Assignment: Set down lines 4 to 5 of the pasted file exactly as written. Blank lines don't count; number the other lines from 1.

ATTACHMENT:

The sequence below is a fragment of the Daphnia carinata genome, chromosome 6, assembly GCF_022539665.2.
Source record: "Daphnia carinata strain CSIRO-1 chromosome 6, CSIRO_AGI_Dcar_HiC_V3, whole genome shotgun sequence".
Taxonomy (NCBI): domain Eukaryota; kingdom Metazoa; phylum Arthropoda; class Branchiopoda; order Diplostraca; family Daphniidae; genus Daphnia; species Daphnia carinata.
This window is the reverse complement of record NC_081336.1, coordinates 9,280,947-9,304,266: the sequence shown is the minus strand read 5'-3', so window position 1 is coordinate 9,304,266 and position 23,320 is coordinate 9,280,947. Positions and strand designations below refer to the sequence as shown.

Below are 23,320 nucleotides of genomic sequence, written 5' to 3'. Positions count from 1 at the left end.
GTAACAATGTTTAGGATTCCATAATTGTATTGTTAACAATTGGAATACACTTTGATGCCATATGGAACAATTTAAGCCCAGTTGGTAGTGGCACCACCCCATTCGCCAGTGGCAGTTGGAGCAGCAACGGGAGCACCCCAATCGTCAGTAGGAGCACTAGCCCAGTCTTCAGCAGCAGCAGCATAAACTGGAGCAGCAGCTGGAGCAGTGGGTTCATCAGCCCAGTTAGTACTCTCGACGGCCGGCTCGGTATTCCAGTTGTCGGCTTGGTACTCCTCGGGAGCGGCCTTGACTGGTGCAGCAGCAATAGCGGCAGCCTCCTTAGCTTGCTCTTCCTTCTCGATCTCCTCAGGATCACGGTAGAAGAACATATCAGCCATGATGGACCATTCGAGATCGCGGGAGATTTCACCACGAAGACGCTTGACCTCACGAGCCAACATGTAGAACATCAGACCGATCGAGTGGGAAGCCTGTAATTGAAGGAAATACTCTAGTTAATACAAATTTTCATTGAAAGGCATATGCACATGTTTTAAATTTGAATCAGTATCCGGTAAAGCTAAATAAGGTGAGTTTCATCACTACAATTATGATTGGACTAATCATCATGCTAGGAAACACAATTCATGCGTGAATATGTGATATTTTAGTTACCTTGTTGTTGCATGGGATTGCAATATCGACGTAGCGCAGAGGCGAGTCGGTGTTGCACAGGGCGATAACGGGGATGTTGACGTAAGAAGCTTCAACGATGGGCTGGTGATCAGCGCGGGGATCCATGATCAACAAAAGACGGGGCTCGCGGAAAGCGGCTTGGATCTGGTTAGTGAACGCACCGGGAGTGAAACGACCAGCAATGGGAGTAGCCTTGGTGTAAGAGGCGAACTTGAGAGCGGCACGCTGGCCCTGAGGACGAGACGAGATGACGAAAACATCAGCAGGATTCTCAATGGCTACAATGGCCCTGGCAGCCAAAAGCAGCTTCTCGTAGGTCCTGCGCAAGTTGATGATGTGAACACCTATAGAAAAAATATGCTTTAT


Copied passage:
This window is the reverse complement of record NC_081336.1, coordinates 9,280,947-9,304,266: the sequence shown is the minus strand read 5'-3', so window position 1 is coordinate 9,304,266 and position 23,320 is coordinate 9,280,947. Positions and strand designations below refer to the sequence as shown.

Below are 23,320 nucleotides of genomic sequence, written 5' to 3'. Positions count from 1 at the left end.